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Lafayette 148 celebrates its artful spring collection with cakes to match at Neiman Marcus.

New York chef-artist Stephanie “Chefanie” Nass added a unique twist to a Lafayette 148 spring runway show inside Neiman Marcus on Valentine’s Day.

The collection was inspired by three women artists, and Nass wrapped three cakes in some of the signature prints, including the spotted crepe of her maxi dress.

“Now you can have your cake and wear it too,” Nass quipped to the 180-odd guests before the show. “I love Lafayette 148 – I’ve worn it for many, many years. I’m so excited to collaborate with the brand as they celebrate women artists.”

Lafayette 148 creative director Emily Smith found inspiration for spring in the work and personal styles of late American artists Georgia O’Keefe, Helen Frankenthaler and Joan Mitchell.

Their influences materialized in sharply striped dresses, a trench coat flecked with watercolor brush strokes and abstract prints like the blue and white one worn by Nass.

“This dress is going to become my best friend on the wedding circuit next summer,” Nass said. “I’m going to wear it everywhere, even just with a jean jacket out for dinner.”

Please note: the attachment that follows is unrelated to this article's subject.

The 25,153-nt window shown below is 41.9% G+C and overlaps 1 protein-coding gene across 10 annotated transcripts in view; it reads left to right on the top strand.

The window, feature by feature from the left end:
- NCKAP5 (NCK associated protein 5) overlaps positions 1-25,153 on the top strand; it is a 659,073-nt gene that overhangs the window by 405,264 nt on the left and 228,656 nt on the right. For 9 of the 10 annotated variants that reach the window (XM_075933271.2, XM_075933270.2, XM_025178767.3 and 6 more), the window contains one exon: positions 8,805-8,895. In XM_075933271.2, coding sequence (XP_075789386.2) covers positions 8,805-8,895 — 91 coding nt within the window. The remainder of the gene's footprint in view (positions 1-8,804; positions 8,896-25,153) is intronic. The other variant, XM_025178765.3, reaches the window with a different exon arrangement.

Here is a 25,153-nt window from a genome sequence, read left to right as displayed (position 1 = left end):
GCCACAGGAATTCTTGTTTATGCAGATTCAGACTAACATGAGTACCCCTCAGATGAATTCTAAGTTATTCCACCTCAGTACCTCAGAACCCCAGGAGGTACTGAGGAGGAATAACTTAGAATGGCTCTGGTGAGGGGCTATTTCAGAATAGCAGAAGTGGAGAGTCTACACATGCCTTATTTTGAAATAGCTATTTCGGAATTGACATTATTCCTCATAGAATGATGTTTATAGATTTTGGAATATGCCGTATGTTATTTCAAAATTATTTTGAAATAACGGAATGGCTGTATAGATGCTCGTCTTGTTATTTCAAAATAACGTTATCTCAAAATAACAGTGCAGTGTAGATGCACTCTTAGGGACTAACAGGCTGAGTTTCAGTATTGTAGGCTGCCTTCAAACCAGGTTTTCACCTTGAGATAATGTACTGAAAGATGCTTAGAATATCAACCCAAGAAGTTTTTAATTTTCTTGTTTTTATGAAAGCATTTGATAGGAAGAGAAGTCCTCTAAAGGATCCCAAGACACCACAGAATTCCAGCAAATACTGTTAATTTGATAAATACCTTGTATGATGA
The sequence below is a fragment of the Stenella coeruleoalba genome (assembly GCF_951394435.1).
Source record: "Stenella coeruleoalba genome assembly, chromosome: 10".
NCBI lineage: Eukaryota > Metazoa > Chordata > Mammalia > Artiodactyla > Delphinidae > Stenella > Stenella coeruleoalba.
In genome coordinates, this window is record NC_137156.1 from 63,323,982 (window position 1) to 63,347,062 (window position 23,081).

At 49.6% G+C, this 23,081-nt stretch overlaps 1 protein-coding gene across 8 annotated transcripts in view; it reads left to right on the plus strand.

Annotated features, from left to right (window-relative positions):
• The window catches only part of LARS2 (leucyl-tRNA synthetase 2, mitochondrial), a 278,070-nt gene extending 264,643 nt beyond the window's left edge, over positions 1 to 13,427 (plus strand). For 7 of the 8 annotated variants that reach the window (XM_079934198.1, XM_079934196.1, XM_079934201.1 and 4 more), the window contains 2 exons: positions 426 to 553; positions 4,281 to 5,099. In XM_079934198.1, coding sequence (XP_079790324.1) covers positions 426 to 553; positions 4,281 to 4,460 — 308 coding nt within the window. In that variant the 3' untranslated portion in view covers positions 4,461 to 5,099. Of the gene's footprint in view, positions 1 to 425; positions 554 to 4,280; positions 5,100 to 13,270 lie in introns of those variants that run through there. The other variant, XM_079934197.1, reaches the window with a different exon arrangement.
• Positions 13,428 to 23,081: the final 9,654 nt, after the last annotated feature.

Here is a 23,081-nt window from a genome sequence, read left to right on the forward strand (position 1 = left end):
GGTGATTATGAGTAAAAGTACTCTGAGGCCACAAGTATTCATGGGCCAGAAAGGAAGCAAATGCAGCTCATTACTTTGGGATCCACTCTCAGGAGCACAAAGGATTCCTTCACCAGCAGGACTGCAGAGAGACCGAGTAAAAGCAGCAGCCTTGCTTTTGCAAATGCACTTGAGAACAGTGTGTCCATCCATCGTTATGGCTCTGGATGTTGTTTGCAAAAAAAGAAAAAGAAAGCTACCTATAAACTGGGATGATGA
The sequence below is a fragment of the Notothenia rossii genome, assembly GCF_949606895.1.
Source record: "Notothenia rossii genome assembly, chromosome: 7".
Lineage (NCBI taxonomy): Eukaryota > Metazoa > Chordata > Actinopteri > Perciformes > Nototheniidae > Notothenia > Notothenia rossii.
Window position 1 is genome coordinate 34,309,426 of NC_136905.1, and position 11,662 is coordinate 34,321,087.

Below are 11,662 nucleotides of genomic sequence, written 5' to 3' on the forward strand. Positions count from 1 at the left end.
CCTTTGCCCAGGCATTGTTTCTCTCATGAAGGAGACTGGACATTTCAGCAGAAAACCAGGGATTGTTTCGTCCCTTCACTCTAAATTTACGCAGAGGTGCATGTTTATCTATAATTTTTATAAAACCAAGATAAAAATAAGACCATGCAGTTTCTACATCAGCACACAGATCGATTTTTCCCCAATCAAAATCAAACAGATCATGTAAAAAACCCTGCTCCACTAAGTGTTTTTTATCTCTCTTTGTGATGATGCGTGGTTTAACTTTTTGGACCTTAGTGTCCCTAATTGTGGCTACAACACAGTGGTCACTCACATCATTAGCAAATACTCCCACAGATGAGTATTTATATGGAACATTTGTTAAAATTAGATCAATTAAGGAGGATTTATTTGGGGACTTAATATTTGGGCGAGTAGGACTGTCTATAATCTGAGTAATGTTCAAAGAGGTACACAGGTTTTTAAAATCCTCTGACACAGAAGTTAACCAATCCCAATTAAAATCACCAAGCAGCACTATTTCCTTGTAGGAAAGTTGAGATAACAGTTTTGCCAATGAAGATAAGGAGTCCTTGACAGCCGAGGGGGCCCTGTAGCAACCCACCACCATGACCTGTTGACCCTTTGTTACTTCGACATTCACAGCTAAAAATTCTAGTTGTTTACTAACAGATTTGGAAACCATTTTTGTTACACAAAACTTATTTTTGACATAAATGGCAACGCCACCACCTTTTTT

The show also featured crisp black-and-white gingham dresses and separates, white linen jackets, luxurious oversize sweaters and other go-to items.

Nass, a 26-year-old entrepreneur and media darling, has her eye on the painterly trench and a sleeveless black dress with accented with wave-like white piping.

“I love anything gingham, and there was plenty of that in the show,” she added.

Known for excellent fit and quality, Lafayette 148 was established in 1996 by Deirdre Quinn, Shun Yen Siu and Ida Siu and named for its SoHo address. The company is unusual in that it owns its factory in China, which is LEED-certified, and in Nw York. It even operates a school for employees’ kids in China, who might otherwise not be educated.

Lafayette 148 has long catered to the over-30 set and professional women but has been courting younger customers under Smith’s creative direction.

Nass’ participation is part of that drive, and her appearance at Neiman’s helped attract young Dallas fashion bloggers Krystal Schlegel, Amy Havins of Dallas Wardrobe, Amy Jackson of Fashion Jackson and others.

Nass, who earned the nickname “Chefanie” in childhood for her love of culinary arts, became an Instagram sensation by creating artful pastries like the cakes at Neiman’s, which were wrapped in her signature decorative edible sheets.

“They’re made of starch and sugar and water mixed like pancake batter and then laid out as thin as paper,” she explained. “They dry out and become an edible paper, and then I screen print onto them with food dye in very vibrant colors.”

Look to her for edible art and to Lafayette 148 for artistic fashions. The brand has a boutique on the second floor of Neiman’s NorthPark.